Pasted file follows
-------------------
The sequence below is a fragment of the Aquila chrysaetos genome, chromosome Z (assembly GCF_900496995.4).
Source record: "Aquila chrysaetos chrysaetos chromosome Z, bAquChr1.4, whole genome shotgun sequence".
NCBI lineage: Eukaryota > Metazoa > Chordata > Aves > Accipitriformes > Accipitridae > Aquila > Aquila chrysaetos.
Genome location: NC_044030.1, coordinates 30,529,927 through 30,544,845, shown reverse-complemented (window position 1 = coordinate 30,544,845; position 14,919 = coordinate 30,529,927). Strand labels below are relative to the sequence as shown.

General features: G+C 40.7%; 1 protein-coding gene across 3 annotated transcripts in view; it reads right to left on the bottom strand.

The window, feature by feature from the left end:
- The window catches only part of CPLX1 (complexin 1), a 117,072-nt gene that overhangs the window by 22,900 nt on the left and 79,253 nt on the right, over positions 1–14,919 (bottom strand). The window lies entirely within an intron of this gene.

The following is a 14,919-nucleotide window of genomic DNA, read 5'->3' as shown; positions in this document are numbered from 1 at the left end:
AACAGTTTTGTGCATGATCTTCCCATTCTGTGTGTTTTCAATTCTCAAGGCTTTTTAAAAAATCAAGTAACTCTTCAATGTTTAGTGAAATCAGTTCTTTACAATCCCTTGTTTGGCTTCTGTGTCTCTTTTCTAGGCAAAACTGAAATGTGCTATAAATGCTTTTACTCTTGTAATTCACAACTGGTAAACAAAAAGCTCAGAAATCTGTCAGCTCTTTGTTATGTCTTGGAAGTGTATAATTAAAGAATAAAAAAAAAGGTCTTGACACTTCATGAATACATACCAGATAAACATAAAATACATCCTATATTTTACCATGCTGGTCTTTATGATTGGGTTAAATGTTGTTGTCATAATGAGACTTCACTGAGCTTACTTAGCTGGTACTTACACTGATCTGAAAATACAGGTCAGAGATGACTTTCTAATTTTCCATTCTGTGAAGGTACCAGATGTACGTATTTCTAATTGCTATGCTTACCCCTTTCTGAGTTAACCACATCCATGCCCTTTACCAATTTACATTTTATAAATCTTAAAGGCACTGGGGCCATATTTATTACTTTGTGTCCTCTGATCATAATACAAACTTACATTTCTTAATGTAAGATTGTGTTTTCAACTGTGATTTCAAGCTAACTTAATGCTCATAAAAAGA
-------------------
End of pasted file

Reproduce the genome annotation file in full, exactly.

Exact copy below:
The sequence below is a fragment of the Aquila chrysaetos genome, chromosome Z (assembly GCF_900496995.4).
Source record: "Aquila chrysaetos chrysaetos chromosome Z, bAquChr1.4, whole genome shotgun sequence".
NCBI lineage: Eukaryota > Metazoa > Chordata > Aves > Accipitriformes > Accipitridae > Aquila > Aquila chrysaetos.
Genome location: NC_044030.1, coordinates 30,529,927 through 30,544,845, shown reverse-complemented (window position 1 = coordinate 30,544,845; position 14,919 = coordinate 30,529,927). Strand labels below are relative to the sequence as shown.

General features: G+C 40.7%; 1 protein-coding gene across 3 annotated transcripts in view; it reads right to left on the bottom strand.

The window, feature by feature from the left end:
- The window catches only part of CPLX1 (complexin 1), a 117,072-nt gene that overhangs the window by 22,900 nt on the left and 79,253 nt on the right, over positions 1–14,919 (bottom strand). The window lies entirely within an intron of this gene.

The following is a 14,919-nucleotide window of genomic DNA, read 5'->3' as shown; positions in this document are numbered from 1 at the left end:
AACAGTTTTGTGCATGATCTTCCCATTCTGTGTGTTTTCAATTCTCAAGGCTTTTTAAAAAATCAAGTAACTCTTCAATGTTTAGTGAAATCAGTTCTTTACAATCCCTTGTTTGGCTTCTGTGTCTCTTTTCTAGGCAAAACTGAAATGTGCTATAAATGCTTTTACTCTTGTAATTCACAACTGGTAAACAAAAAGCTCAGAAATCTGTCAGCTCTTTGTTATGTCTTGGAAGTGTATAATTAAAGAATAAAAAAAAAGGTCTTGACACTTCATGAATACATACCAGATAAACATAAAATACATCCTATATTTTACCATGCTGGTCTTTATGATTGGGTTAAATGTTGTTGTCATAATGAGACTTCACTGAGCTTACTTAGCTGGTACTTACACTGATCTGAAAATACAGGTCAGAGATGACTTTCTAATTTTCCATTCTGTGAAGGTACCAGATGTACGTATTTCTAATTGCTATGCTTACCCCTTTCTGAGTTAACCACATCCATGCCCTTTACCAATTTACATTTTATAAATCTTAAAGGCACTGGGGCCATATTTATTACTTTGTGTCCTCTGATCATAATACAAACTTACATTTCTTAATGTAAGATTGTGTTTTCAACTGTGATTTCAAGCTAACTTAATGCTCATAAAAAGA